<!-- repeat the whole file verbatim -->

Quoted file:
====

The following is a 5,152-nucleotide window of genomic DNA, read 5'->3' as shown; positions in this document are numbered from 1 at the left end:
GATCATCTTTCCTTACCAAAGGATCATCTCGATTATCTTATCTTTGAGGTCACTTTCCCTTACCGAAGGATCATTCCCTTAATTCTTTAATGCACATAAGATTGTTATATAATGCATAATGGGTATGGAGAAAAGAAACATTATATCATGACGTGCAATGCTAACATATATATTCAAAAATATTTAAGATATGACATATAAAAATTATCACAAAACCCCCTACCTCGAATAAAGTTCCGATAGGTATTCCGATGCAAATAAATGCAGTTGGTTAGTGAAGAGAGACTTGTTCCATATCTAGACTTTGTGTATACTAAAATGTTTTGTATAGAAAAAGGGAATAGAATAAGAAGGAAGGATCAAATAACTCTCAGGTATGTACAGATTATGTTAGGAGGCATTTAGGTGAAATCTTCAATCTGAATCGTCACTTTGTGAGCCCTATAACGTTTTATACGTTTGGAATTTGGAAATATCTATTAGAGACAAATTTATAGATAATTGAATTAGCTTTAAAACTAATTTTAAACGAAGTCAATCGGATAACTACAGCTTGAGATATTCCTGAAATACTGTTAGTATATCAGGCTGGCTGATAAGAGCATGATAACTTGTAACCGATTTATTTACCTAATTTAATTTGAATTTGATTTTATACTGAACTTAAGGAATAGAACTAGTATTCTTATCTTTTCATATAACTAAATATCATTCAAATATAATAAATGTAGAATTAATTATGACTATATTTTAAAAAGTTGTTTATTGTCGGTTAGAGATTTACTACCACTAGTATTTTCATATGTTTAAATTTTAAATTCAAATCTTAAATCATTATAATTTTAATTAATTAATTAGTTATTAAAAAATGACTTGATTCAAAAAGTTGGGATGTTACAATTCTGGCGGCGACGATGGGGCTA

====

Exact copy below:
The following is a 5,152-nucleotide window of genomic DNA, read 5'->3' as shown; positions in this document are numbered from 1 at the left end:
GATCATCTTTCCTTACCAAAGGATCATCTCGATTATCTTATCTTTGAGGTCACTTTCCCTTACCGAAGGATCATTCCCTTAATTCTTTAATGCACATAAGATTGTTATATAATGCATAATGGGTATGGAGAAAAGAAACATTATATCATGACGTGCAATGCTAACATATATATTCAAAAATATTTAAGATATGACATATAAAAATTATCACAAAACCCCCTACCTCGAATAAAGTTCCGATAGGTATTCCGATGCAAATAAATGCAGTTGGTTAGTGAAGAGAGACTTGTTCCATATCTAGACTTTGTGTATACTAAAATGTTTTGTATAGAAAAAGGGAATAGAATAAGAAGGAAGGATCAAATAACTCTCAGGTATGTACAGATTATGTTAGGAGGCATTTAGGTGAAATCTTCAATCTGAATCGTCACTTTGTGAGCCCTATAACGTTTTATACGTTTGGAATTTGGAAATATCTATTAGAGACAAATTTATAGATAATTGAATTAGCTTTAAAACTAATTTTAAACGAAGTCAATCGGATAACTACAGCTTGAGATATTCCTGAAATACTGTTAGTATATCAGGCTGGCTGATAAGAGCATGATAACTTGTAACCGATTTATTTACCTAATTTAATTTGAATTTGATTTTATACTGAACTTAAGGAATAGAACTAGTATTCTTATCTTTTCATATAACTAAATATCATTCAAATATAATAAATGTAGAATTAATTATGACTATATTTTAAAAAGTTGTTTATTGTCGGTTAGAGATTTACTACCACTAGTATTTTCATATGTTTAAATTTTAAATTCAAATCTTAAATCATTATAATTTTAATTAATTAATTAGTTATTAAAAAATGACTTGATTCAAAAAGTTGGGATGTTACAATTCTGGCGGCGACGATGGGGCTA